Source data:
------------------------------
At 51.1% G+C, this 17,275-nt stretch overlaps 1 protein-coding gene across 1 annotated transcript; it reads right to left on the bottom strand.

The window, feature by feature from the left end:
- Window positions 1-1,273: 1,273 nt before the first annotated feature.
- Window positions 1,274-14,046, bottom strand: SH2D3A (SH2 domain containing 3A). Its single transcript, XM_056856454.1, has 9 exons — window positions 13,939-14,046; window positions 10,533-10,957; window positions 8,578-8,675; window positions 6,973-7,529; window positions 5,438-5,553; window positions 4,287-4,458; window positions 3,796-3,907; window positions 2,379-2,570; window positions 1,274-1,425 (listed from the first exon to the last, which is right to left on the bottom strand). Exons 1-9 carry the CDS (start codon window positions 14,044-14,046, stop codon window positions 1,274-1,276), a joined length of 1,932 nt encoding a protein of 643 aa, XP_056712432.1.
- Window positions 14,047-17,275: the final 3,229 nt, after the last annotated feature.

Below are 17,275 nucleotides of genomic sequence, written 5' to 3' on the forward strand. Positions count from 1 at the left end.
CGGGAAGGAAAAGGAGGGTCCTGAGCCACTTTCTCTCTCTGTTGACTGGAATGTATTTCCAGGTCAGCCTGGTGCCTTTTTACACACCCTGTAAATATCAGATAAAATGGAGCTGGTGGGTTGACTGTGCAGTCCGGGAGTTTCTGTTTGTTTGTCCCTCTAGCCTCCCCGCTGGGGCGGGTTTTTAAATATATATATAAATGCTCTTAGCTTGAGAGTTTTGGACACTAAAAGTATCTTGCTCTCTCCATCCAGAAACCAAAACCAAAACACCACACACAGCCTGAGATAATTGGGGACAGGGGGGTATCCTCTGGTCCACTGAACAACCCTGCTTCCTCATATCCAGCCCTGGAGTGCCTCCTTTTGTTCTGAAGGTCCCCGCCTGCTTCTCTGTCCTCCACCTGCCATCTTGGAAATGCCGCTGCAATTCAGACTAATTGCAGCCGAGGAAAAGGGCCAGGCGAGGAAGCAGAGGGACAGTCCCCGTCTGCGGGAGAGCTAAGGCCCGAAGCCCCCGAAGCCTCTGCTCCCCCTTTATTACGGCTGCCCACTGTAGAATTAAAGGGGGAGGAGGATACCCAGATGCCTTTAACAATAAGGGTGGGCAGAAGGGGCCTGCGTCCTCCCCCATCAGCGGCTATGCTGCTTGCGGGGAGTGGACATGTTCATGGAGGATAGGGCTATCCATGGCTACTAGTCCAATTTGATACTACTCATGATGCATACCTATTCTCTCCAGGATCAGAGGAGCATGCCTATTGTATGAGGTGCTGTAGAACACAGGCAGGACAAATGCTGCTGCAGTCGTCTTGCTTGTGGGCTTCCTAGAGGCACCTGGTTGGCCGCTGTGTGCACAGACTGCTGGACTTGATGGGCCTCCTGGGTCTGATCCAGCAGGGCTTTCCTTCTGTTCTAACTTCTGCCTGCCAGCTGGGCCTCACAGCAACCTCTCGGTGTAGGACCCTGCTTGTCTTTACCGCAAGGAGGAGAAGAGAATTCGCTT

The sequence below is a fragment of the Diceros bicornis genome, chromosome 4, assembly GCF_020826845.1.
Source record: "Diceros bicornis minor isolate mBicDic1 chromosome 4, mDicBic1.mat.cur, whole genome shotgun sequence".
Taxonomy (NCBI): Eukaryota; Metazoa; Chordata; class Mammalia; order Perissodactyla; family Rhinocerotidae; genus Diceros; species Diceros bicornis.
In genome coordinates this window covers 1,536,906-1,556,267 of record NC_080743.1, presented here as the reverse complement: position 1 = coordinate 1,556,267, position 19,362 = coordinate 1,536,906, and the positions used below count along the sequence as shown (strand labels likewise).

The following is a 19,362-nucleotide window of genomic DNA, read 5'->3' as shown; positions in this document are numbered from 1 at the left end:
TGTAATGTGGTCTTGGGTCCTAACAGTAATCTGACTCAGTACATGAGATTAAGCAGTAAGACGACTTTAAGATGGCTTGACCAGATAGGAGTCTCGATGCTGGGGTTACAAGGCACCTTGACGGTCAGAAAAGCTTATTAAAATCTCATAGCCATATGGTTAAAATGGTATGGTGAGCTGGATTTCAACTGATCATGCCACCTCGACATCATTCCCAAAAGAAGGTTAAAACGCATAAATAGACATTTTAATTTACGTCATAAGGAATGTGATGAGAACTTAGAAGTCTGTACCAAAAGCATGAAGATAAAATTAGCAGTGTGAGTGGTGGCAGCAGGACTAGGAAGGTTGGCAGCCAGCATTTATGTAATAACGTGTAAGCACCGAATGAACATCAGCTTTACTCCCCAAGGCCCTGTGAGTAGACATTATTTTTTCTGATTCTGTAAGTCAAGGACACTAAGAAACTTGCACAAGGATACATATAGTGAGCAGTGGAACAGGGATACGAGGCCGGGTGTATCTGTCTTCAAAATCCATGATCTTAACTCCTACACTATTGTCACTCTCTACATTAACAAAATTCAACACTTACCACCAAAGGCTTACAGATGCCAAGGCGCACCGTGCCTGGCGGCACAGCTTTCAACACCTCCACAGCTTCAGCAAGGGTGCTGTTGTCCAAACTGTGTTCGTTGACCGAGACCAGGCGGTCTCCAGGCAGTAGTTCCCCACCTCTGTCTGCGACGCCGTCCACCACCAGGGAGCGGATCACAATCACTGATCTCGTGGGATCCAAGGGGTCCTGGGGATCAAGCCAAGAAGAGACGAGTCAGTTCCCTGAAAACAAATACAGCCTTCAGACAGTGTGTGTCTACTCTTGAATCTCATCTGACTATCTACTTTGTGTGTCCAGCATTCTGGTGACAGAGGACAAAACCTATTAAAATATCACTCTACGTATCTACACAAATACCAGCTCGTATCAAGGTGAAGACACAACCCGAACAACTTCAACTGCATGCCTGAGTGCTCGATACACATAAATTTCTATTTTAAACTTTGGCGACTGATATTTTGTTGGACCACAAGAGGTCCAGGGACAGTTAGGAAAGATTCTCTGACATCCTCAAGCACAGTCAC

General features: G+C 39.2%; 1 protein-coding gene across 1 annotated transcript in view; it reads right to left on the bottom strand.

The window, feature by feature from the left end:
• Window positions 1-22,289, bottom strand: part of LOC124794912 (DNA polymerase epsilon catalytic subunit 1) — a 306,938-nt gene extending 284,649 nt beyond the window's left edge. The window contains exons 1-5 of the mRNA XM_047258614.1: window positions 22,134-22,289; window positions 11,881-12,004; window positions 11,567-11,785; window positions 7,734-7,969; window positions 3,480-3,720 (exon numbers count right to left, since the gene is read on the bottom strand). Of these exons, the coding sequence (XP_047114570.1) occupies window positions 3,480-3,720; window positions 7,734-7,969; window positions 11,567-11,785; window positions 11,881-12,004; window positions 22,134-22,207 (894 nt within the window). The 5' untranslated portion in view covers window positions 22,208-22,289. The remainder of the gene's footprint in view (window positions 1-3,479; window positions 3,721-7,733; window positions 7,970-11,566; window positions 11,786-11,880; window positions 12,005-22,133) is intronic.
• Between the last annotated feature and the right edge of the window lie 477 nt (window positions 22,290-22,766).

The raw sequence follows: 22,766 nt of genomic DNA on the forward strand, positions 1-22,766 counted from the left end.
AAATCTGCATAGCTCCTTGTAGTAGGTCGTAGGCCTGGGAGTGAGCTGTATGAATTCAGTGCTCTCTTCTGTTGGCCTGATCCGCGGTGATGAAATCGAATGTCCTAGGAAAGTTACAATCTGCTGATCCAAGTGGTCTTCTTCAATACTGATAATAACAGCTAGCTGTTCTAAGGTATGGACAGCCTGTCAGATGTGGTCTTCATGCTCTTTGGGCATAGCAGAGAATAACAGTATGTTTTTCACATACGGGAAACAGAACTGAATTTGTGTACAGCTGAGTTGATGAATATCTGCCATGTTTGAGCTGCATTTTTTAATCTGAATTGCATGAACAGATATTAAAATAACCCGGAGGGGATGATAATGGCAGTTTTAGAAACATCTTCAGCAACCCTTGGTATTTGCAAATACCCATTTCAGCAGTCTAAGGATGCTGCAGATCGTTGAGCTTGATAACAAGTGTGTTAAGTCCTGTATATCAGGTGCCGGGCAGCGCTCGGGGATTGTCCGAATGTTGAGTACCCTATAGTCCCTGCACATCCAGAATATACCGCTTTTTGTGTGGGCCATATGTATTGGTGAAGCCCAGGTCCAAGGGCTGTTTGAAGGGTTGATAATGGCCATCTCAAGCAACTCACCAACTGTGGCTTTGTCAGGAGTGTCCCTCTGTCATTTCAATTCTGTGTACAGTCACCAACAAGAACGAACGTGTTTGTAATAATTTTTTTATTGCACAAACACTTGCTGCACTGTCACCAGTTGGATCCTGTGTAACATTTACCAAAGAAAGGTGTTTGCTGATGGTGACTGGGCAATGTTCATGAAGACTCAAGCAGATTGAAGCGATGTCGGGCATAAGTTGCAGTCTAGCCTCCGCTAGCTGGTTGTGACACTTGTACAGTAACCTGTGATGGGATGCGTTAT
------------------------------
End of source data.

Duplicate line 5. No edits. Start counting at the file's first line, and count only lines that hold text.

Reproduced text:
- Window positions 14,047-17,275: the final 3,229 nt, after the last annotated feature.